How many people have been a victim of cryptowall?
What would you do it this happened to you? Would you pay?
How much are the files on your computer worth to you?
If you could save 1 file from your computer which would it be?
Here are some phrases and words taken from the podcast:
top it up/off – to refill something to the top. I topped up my wine glass.
pay a ransom – to pay a criminal to return something or someone they have taken
playdate – US, when parents meet up so that their children can play together.
speak in airquotes – to make quotation mark gestures with your fingers while speaking to show that you’re not speaking literally.
Image credit: theguardian.com
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Download the worksheet here:
And the picture reveal powerpoint here:
Yet another lesson plan on picture descriptions, deduction and speculation. What can I say? I’ve got to prep a lot of students for FCE speaking!
Warmer – Who’s this?
Show students the picture of BBC radio 2 DJ Steve Wright but don’t tell them who it is. Put them in groups and tell them to come up with an idea of who he is. Monitor and check what language they’re using, board any nice examples of speculative language.
Students present their ideas of who he is. After reveal that he is a famous radio DJ in the UK.
Handout the exercise on the worksheet. Have students complete the gap-fill in pairs; encourage them to discuss it in English: “Number 1 could be …, don’t you think?” etc.
Complete the sentences with a word from the box
|guess can’t as could/might/may perhaps pretty must|
- He ______ be a policeman with that long hair. (it’s impossible that he’s a policeman)
- ______ she’s a lawyer, she’s wearing a smart suit. (It’s possible she’s a lawyer)
- He ______ be enjoying himself, look at that big smile. (I’m sure he’s enjoying himself)
- I’m ______ sure they’re brother and sister, they look quite similar. (75% sure)
- I’d ______ that they’re in a hot country, judging by their clothes. (It’s possible)
- She ______/_______/________ be his girlfriend, they seem very close. (It’s possible)
- He looks _______ if he’s tired after a long day at work.
Review as a class:
Choral drill sentences for intonation and sentence stress.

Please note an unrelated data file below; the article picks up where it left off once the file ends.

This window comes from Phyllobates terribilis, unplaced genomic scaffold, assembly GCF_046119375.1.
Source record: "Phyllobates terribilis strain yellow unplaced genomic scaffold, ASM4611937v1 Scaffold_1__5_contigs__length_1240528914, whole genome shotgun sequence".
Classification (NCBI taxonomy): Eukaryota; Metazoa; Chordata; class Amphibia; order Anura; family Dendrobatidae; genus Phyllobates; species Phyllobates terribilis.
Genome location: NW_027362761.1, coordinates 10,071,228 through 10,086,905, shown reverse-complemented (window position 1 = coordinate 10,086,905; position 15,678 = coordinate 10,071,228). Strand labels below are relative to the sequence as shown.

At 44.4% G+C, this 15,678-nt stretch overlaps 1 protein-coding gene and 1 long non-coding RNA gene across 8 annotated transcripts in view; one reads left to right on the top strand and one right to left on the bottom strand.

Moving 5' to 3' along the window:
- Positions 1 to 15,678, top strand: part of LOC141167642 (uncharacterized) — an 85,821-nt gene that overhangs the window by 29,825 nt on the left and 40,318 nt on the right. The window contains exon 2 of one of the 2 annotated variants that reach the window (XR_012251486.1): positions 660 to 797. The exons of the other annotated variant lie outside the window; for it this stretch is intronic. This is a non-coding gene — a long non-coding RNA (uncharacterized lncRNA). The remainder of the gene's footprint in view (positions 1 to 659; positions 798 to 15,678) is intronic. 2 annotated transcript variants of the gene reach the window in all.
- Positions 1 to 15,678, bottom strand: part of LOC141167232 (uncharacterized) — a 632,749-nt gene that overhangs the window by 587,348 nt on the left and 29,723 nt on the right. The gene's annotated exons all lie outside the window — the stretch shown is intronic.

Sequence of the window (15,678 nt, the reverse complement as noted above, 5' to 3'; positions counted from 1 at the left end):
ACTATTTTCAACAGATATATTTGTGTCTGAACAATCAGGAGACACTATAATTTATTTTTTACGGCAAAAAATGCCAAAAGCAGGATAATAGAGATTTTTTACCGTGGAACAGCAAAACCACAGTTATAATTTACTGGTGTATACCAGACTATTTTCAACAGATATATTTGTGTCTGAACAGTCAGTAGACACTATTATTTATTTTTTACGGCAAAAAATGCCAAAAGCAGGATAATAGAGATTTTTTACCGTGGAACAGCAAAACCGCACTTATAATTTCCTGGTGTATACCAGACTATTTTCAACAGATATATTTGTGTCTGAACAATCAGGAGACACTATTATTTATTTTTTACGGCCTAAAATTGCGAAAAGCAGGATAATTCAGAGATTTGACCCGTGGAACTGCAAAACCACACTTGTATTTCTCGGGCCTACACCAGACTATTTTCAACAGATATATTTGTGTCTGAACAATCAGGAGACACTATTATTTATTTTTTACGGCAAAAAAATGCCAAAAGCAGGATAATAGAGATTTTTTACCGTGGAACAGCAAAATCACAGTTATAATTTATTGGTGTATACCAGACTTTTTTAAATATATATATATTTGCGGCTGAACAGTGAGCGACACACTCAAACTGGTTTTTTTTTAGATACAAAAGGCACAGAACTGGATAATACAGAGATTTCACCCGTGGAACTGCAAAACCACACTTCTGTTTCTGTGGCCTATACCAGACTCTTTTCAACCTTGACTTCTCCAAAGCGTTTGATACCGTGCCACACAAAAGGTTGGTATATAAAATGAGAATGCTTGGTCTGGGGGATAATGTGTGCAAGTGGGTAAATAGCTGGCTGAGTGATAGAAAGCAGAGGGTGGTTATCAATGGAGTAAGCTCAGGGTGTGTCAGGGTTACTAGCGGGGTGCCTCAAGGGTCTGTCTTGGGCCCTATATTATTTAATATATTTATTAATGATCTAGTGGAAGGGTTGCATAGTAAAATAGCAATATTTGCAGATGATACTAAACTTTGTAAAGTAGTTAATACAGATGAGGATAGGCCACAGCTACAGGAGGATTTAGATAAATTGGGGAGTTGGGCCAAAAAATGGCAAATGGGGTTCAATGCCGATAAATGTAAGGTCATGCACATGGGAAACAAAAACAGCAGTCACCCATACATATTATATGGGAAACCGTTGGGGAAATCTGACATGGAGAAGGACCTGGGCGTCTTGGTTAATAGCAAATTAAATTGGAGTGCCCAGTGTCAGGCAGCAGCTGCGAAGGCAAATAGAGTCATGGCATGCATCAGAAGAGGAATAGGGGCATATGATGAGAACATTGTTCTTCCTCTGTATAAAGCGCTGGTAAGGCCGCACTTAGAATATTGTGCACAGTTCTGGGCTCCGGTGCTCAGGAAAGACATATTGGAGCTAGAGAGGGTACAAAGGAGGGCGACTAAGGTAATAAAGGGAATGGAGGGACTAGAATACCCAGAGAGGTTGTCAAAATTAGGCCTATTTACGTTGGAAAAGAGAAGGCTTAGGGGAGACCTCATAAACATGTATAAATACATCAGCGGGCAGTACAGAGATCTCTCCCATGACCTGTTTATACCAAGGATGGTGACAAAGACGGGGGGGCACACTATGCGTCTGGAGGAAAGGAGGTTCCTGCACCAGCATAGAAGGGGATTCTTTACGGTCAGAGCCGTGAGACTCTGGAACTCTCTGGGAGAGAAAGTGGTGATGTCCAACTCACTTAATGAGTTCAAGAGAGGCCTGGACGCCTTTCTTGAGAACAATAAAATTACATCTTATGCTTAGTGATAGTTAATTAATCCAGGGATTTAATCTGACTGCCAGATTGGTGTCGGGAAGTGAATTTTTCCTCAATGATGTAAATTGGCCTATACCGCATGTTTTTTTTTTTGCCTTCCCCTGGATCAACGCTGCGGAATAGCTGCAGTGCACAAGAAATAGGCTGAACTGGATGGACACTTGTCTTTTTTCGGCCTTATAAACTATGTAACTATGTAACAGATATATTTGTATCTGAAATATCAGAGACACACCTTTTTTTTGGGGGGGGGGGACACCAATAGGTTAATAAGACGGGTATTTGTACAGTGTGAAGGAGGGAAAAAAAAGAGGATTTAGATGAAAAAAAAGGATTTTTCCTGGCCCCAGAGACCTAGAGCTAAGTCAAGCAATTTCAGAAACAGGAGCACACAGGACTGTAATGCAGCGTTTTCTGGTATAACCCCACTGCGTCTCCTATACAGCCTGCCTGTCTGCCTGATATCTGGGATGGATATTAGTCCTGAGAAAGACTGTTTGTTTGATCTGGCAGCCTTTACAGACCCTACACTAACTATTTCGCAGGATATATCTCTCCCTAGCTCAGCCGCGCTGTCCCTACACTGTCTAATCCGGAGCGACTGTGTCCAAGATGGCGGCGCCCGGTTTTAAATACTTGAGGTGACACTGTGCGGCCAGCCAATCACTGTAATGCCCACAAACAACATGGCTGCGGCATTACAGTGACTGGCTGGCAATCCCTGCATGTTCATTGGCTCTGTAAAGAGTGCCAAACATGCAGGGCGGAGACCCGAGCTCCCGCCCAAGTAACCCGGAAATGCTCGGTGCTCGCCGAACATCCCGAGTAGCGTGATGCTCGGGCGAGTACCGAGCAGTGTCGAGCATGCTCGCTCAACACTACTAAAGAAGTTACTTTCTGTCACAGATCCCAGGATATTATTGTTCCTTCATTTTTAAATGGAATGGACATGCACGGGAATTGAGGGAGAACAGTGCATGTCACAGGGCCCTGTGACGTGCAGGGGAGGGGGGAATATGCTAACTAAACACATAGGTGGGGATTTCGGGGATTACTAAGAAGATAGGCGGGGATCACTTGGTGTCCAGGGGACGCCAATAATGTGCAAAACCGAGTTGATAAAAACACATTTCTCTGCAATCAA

Show students the pictures of more English celebrities. Elicit the instructions to the next activity, (use the new language to speculate about the people in the photographs)
Students share ideas as a class, award points to groups that guess correctly.
- Stephen Fry – TV presenter, journalist, novelist
- Jade Goody – Reality TV star, Big Brother contestant
- Jack Monroe – Chef, writer, journalist, political activist
- Jeremy Corbyn – Politician, new leader of the Labour Party.
Picture Reveal Game
Massive thanks to https://tekhnologic.wordpress.com/ for the amazing picture reveal powerpoint template I’ve used for this next activity.
Project the first slide of the picture reveal powerpoint. Students take it in turns to choose a number, click on the number and it will disappear, revealing part of the picture underneath. Students must then speculate as to what the picture is. Award points for correct use of the phrases and teams that correctly guess the contents of the photo.
Slide 4 is an actual FCE part 2 task with 2 pictures to compare and contrast, while slide 5 is a part 3 collaborative task that students can complete in pairs or threes at the end of the game.
Nominate a few students to bring a photo to the next class to repeat the activity as a warmer.
Thanks to my colleague Raquel Gomez for introducing me to Macmillan’s amazing database of resources:
She focused specifically on the pragmatics section in a seminar she recently gave in my school. She ran an experiment last year using the materials to boost scores for FCE and CAE speaking exams so I’m going to try them out for myself today, starting with this one on agreeing and disagreeing: